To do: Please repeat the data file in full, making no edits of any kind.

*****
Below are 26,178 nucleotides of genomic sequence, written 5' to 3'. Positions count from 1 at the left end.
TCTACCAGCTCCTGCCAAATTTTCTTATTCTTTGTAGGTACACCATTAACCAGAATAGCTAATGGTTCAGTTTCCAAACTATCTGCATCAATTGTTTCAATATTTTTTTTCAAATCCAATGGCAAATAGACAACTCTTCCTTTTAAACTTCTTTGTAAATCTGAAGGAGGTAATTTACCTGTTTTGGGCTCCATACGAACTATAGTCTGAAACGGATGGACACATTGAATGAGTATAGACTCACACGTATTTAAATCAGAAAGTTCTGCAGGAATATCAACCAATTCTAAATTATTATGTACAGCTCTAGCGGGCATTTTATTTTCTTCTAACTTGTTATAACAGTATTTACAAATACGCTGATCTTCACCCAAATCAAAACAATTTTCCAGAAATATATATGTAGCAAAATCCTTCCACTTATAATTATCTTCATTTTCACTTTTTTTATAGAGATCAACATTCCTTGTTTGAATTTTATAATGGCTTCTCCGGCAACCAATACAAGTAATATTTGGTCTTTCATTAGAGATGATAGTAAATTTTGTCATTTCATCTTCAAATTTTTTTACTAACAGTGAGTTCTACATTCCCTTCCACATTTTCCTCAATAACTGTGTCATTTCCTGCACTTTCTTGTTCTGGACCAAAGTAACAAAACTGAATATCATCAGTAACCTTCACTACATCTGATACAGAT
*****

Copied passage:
Below are 26,178 nucleotides of genomic sequence, written 5' to 3'. Positions count from 1 at the left end.
TCTACCAGCTCCTGCCAAATTTTCTTATTCTTTGTAGGTACACCATTAACCAGAATAGCTAATGGTTCAGTTTCCAAACTATCTGCATCAATTGTTTCAATATTTTTTTTCAAATCCAATGGCAAATAGACAACTCTTCCTTTTAAACTTCTTTGTAAATCTGAAGGAGGTAATTTACCTGTTTTGGGCTCCATACGAACTATAGTCTGAAACGGATGGACACATTGAATGAGTATAGACTCACACGTATTTAAATCAGAAAGTTCTGCAGGAATATCAACCAATTCTAAATTATTATGTACAGCTCTAGCGGGCATTTTATTTTCTTCTAACTTGTTATAACAGTATTTACAAATACGCTGATCTTCACCCAAATCAAAACAATTTTCCAGAAATATATATGTAGCAAAATCCTTCCACTTATAATTATCTTCATTTTCACTTTTTTTATAGAGATCAACATTCCTTGTTTGAATTTTATAATGGCTTCTCCGGCAACCAATACAAGTAATATTTGGTCTTTCATTAGAGATGATAGTAAATTTTGTCATTTCATCTTCAAATTTTTTTACTAACAGTGAGTTCTACATTCCCTTCCACATTTTCCTCAATAACTGTGTCATTTCCTGCACTTTCTTGTTCTGGACCAAAGTAACAAAACTGAATATCATCAGTAACCTTCACTACATCTGATACAGAT